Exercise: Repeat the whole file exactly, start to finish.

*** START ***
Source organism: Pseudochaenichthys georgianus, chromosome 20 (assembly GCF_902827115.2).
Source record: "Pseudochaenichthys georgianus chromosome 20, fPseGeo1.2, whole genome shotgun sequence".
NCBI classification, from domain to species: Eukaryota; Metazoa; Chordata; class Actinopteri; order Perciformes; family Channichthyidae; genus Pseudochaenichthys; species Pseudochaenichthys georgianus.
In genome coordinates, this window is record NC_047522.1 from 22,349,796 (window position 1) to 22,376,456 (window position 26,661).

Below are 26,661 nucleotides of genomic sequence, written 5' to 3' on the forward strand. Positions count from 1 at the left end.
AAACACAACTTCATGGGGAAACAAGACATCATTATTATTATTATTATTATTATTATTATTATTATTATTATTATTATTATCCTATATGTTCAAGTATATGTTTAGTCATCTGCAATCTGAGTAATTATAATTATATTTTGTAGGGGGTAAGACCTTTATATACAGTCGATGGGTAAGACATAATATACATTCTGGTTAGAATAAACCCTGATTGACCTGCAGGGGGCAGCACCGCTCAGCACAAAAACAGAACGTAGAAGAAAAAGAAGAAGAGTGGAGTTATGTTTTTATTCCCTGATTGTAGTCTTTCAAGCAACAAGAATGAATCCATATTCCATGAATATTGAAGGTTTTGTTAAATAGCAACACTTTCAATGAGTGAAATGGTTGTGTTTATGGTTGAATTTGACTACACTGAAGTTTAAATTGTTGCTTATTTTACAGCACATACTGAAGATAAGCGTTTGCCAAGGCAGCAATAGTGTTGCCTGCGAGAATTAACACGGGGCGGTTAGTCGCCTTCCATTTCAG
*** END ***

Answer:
Source organism: Pseudochaenichthys georgianus, chromosome 20 (assembly GCF_902827115.2).
Source record: "Pseudochaenichthys georgianus chromosome 20, fPseGeo1.2, whole genome shotgun sequence".
NCBI classification, from domain to species: Eukaryota; Metazoa; Chordata; class Actinopteri; order Perciformes; family Channichthyidae; genus Pseudochaenichthys; species Pseudochaenichthys georgianus.
In genome coordinates, this window is record NC_047522.1 from 22,349,796 (window position 1) to 22,376,456 (window position 26,661).

Below are 26,661 nucleotides of genomic sequence, written 5' to 3' on the forward strand. Positions count from 1 at the left end.
AAACACAACTTCATGGGGAAACAAGACATCATTATTATTATTATTATTATTATTATTATTATTATTATTATTATTATTATCCTATATGTTCAAGTATATGTTTAGTCATCTGCAATCTGAGTAATTATAATTATATTTTGTAGGGGGTAAGACCTTTATATACAGTCGATGGGTAAGACATAATATACATTCTGGTTAGAATAAACCCTGATTGACCTGCAGGGGGCAGCACCGCTCAGCACAAAAACAGAACGTAGAAGAAAAAGAAGAAGAGTGGAGTTATGTTTTTATTCCCTGATTGTAGTCTTTCAAGCAACAAGAATGAATCCATATTCCATGAATATTGAAGGTTTTGTTAAATAGCAACACTTTCAATGAGTGAAATGGTTGTGTTTATGGTTGAATTTGACTACACTGAAGTTTAAATTGTTGCTTATTTTACAGCACATACTGAAGATAAGCGTTTGCCAAGGCAGCAATAGTGTTGCCTGCGAGAATTAACACGGGGCGGTTAGTCGCCTTCCATTTCAG